Drew Petersen’s performances are frequently broadcast on radio and television stations across America. He has performed on American Public Radio’s “Performance Today” and is a frequent guest on the McGraw-Hill “Young Artists Showcase,” hosted by Robert Sherman and aired on New York’s WQXR. As a young pianist, Drew was heard on NPR’s radio program “From the Top” featuring the nation’s most gifted young classical musicians, and his unique gifts have been profiled in The New York TimesNew York Magazine, and the documentary “just normal” by award-winning director Kim A. Snyder.  A champion of chamber music, Mr. Petersen has also appeared live on French radio “France Musique,” as a member of a Verbier Festival piano trio in Switzerland.


As a collaborator, Mr. Petersen is a perennial guest artist with the Jupiter Symphony Chamber Players in New York City, and frequently appears in recital internationally with acclaimed violinists Bomsori Kim and Itamar Zorman, among others. Under the auspices of the American Pianists Awards in April 2017 he performed Franck’s Piano Quintet with the Pacifica Quartet and a recital of American art songs with baritone Andrew Garland.


Mr. Petersen’s firm belief in the importance of music in contemporary global society led him to collaborations with Young Audiences NY presenting performances in NYC Public Schools. His appearance in Andrew Solomon’s New York Times’ bestselling book, Far From the Tree, sparked a nation-wide conversation on raising extraordinary, different children who test the willpower and capabilities of their families and society. Mr. Petersen continually advocates for the necessity of classical music and other arts in society, and was named a 2006 Davidson Fellow for his portfolio entitled “Keeping Classical Music Alive.”


Recipient of numerous honors and awards, at age 21 Drew Petersen won 4th prize in the 2015 Leeds International Piano Competition, and is the 2016 winner of the Sanders-Juilliard-Tel Aviv Museum Prize. He is a laureate of the Hilton Head International Piano Competition, Kosciuszko Foundation Chopin Piano Competition, NY Fryderyk Chopin Piano Competition, and the Friday Woodmere Piano Competition. Mr. Petersen first began his career path at the age of five, when he was presented at Carnegie’s Weill Recital Hall, and following a few years later at age nine with a solo recital at Steinway Hall in Manhattan for Steinway & Sons’ 150th Anniversary.


Drew Petersen is currently a candidate in the Artist Diploma program at the Juilliard School, studying under Robert McDonald. He received his Master’s degree from Juilliard as a proud recipient of the prestigious Kovner Fellowship, and was awarded Juilliard’s Arthur Rubinstein Music Prize upon graduation. He also holds a Bachelor’s Degree from Harvard University.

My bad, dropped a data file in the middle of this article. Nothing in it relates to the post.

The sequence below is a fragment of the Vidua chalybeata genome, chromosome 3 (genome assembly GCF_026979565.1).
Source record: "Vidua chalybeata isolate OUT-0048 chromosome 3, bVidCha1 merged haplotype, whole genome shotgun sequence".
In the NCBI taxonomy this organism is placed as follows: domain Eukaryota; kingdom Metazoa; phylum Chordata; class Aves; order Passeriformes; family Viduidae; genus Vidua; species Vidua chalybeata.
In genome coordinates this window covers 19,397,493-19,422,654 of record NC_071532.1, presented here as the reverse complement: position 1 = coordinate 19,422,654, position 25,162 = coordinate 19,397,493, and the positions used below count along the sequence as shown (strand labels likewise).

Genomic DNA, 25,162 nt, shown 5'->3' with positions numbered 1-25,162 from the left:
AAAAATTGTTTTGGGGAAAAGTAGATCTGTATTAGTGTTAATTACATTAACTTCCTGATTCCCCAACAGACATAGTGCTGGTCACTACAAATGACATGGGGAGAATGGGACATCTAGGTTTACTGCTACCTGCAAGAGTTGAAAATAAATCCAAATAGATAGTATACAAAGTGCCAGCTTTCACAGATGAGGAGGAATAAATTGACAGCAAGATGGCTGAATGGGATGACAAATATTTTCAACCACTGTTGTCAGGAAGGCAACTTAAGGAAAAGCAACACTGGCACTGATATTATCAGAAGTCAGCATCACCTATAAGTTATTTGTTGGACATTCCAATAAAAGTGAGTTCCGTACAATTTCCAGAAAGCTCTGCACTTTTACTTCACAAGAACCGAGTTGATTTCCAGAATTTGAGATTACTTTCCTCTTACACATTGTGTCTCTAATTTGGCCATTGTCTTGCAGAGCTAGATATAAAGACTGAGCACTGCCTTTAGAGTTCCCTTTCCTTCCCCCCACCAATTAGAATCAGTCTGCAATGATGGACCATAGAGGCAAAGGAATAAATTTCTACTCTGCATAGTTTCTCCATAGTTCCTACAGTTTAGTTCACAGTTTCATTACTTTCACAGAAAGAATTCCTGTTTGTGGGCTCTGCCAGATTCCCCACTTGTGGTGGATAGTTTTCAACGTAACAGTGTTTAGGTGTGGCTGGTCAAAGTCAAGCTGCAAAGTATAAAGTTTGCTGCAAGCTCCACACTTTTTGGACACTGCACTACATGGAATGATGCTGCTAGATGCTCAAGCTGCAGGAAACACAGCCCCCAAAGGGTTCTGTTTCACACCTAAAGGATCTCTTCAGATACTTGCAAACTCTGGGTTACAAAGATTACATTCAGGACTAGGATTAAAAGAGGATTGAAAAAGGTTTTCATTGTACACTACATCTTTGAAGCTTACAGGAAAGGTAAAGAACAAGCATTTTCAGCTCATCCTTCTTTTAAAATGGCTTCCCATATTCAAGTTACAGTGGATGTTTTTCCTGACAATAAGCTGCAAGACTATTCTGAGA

Bryan Cheng – Cello

May 2019

Winner of the 2017 Canada Council for the Arts Michael Measures Prize, 20-year-old Canadian cellist Bryan Cheng has attracted widespread attention for his natural, virtuosic command of the cello and his mature, impassioned musicianship. He made his orchestral debut at age 10 with the I Musici de Montreal Chamber Orchestra; since then, he has been soloist with Canada’s National Arts Centre Orchestra, Niagara Symphony Orchestra, Esprit Orchestra, Nouvelle Génération Chamber Orchestra, and Germany’s Südwestdeutsches Kammerorchester Pforzheim, among others. In summer of 2017, he toured as soloist with the National Youth Orchestra of Canada in 12 cities across the country.
Since his New York recital debut at Carnegie Hall’s Weill Hall at age 14, Mr. Cheng has performed in world-class concert halls including Montréal’s Maison Symphonique, Toronto’s Koerner Hall, Edmonton’s Winspear Centre, Aspen’s Harris Hall, Shanghai’s Poly Grand Theatre, and at international music festivals including Trasimeno, Aspen, Ottawa Chamberfest, and Festival of the Sound. He is 1st-prize winner of the National Arts Centre Bursary Competition, 2nd-prize winner of the OSM Manulife Competition, one of CBC’s “30 hot Canadian classical musicians under 30” and a CBC Young Artist of the Year. His debut album Violoncelle français (2016) on German label audite received worldwide acclaim, and his sophomore album Violonchelo del fuego will be released in June 2018. As the cellist of Cheng2 Duo, he has presented multiple recital tours, visiting over 30 cities across Canada and 13 cities in China.
Over the years, Mr. Cheng has accumulated a concert repertoire spanning five centuries, and is equally committed to both traditional masterworks and the music of his time. Mr. Cheng has commissioned and given over half a dozen world premieres in North America, including the world premiere of two pieces by Canadian composer Alexina Louie at his second Carnegie Hall recital; the North American premiere of a cello concerto by British-Russian composer Gabriel Prokofiev (grandson of Sergei) at Koerner Hall with the Esprit Orchestra; and most recently, the world premiere of a multimedia project featuring five new Canadian works by composers from all regions of the country at the National Gallery of Canada.
2017-2018 highlights include his solo debut with the Niagara Symphony, recitals at renowned chamber music series in Los Angeles, Toronto, Montreal, Ottawa, Halifax, Winnipeg, and Berlin; a 16-city tour in Ontario and Québec with Jeunesses Musicales Canada; and a two-week tour across British Columbia.
Mr. Cheng is currently pursuing his Bachelor’s degree at the Universität der Künste (University of the Arts) in Berlin in the studio of Jens Peter Maintz. He plays a rare 1754 Venetian cello by Bartolomeo Tassini.

Terry Eder (Piano)

May 2019